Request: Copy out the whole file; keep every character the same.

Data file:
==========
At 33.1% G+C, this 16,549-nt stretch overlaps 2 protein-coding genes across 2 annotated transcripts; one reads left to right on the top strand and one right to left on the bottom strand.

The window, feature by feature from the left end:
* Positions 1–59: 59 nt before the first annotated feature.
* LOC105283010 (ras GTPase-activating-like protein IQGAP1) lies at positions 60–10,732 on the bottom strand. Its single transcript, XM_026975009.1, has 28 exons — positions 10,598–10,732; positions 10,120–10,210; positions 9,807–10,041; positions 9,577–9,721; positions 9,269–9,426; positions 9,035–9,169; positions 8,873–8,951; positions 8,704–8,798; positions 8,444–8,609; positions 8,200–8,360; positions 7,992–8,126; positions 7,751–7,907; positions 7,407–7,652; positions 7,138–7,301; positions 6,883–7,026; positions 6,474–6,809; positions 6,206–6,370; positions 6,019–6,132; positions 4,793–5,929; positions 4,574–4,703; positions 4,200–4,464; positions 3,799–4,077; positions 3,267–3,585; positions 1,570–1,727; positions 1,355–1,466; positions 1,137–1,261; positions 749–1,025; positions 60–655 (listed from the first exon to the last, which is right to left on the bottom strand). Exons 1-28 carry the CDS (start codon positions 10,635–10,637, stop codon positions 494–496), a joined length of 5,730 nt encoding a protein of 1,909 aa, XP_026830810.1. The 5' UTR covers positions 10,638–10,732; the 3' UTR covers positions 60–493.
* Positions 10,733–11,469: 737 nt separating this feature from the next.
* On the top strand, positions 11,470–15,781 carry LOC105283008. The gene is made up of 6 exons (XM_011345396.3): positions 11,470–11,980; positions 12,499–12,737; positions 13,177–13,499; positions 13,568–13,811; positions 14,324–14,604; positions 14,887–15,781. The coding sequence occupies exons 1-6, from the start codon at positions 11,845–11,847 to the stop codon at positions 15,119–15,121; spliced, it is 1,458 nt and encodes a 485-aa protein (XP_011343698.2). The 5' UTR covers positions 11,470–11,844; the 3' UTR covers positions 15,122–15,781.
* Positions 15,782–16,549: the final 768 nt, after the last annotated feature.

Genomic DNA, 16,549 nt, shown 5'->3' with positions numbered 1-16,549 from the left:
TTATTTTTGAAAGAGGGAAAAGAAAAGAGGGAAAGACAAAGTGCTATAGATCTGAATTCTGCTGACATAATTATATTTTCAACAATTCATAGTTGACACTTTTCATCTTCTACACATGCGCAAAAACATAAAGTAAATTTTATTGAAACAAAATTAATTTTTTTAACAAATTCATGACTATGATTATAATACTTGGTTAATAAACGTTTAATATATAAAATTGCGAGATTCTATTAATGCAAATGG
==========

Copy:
At 33.1% G+C, this 16,549-nt stretch overlaps 2 protein-coding genes across 2 annotated transcripts; one reads left to right on the top strand and one right to left on the bottom strand.

The window, feature by feature from the left end:
* Positions 1–59: 59 nt before the first annotated feature.
* LOC105283010 (ras GTPase-activating-like protein IQGAP1) lies at positions 60–10,732 on the bottom strand. Its single transcript, XM_026975009.1, has 28 exons — positions 10,598–10,732; positions 10,120–10,210; positions 9,807–10,041; positions 9,577–9,721; positions 9,269–9,426; positions 9,035–9,169; positions 8,873–8,951; positions 8,704–8,798; positions 8,444–8,609; positions 8,200–8,360; positions 7,992–8,126; positions 7,751–7,907; positions 7,407–7,652; positions 7,138–7,301; positions 6,883–7,026; positions 6,474–6,809; positions 6,206–6,370; positions 6,019–6,132; positions 4,793–5,929; positions 4,574–4,703; positions 4,200–4,464; positions 3,799–4,077; positions 3,267–3,585; positions 1,570–1,727; positions 1,355–1,466; positions 1,137–1,261; positions 749–1,025; positions 60–655 (listed from the first exon to the last, which is right to left on the bottom strand). Exons 1-28 carry the CDS (start codon positions 10,635–10,637, stop codon positions 494–496), a joined length of 5,730 nt encoding a protein of 1,909 aa, XP_026830810.1. The 5' UTR covers positions 10,638–10,732; the 3' UTR covers positions 60–493.
* Positions 10,733–11,469: 737 nt separating this feature from the next.
* On the top strand, positions 11,470–15,781 carry LOC105283008. The gene is made up of 6 exons (XM_011345396.3): positions 11,470–11,980; positions 12,499–12,737; positions 13,177–13,499; positions 13,568–13,811; positions 14,324–14,604; positions 14,887–15,781. The coding sequence occupies exons 1-6, from the start codon at positions 11,845–11,847 to the stop codon at positions 15,119–15,121; spliced, it is 1,458 nt and encodes a 485-aa protein (XP_011343698.2). The 5' UTR covers positions 11,470–11,844; the 3' UTR covers positions 15,122–15,781.
* Positions 15,782–16,549: the final 768 nt, after the last annotated feature.

Genomic DNA, 16,549 nt, shown 5'->3' with positions numbered 1-16,549 from the left:
TTATTTTTGAAAGAGGGAAAAGAAAAGAGGGAAAGACAAAGTGCTATAGATCTGAATTCTGCTGACATAATTATATTTTCAACAATTCATAGTTGACACTTTTCATCTTCTACACATGCGCAAAAACATAAAGTAAATTTTATTGAAACAAAATTAATTTTTTTAACAAATTCATGACTATGATTATAATACTTGGTTAATAAACGTTTAATATATAAAATTGCGAGATTCTATTAATGCAAATGG